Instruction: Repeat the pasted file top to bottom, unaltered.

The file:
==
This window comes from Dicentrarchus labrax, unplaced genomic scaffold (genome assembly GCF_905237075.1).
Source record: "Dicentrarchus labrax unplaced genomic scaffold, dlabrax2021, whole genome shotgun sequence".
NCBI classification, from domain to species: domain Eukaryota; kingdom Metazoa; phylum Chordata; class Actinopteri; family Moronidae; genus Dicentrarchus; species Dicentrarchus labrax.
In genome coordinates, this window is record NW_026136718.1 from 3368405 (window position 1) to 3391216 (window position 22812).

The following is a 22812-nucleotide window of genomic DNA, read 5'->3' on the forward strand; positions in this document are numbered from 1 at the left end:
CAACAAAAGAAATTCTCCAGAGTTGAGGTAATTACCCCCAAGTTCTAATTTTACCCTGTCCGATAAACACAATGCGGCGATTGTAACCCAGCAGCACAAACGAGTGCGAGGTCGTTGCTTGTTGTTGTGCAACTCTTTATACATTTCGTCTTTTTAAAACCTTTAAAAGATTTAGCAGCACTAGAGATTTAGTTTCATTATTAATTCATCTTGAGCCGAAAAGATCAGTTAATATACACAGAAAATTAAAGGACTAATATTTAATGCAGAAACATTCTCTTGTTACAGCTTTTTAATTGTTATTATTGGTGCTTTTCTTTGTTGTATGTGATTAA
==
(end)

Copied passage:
This window comes from Dicentrarchus labrax, unplaced genomic scaffold (genome assembly GCF_905237075.1).
Source record: "Dicentrarchus labrax unplaced genomic scaffold, dlabrax2021, whole genome shotgun sequence".
NCBI classification, from domain to species: domain Eukaryota; kingdom Metazoa; phylum Chordata; class Actinopteri; family Moronidae; genus Dicentrarchus; species Dicentrarchus labrax.
In genome coordinates, this window is record NW_026136718.1 from 3368405 (window position 1) to 3391216 (window position 22812).

The following is a 22812-nucleotide window of genomic DNA, read 5'->3' on the forward strand; positions in this document are numbered from 1 at the left end:
CAACAAAAGAAATTCTCCAGAGTTGAGGTAATTACCCCCAAGTTCTAATTTTACCCTGTCCGATAAACACAATGCGGCGATTGTAACCCAGCAGCACAAACGAGTGCGAGGTCGTTGCTTGTTGTTGTGCAACTCTTTATACATTTCGTCTTTTTAAAACCTTTAAAAGATTTAGCAGCACTAGAGATTTAGTTTCATTATTAATTCATCTTGAGCCGAAAAGATCAGTTAATATACACAGAAAATTAAAGGACTAATATTTAATGCAGAAACATTCTCTTGTTACAGCTTTTTAATTGTTATTATTGGTGCTTTTCTTTGTTGTATGTGATTAA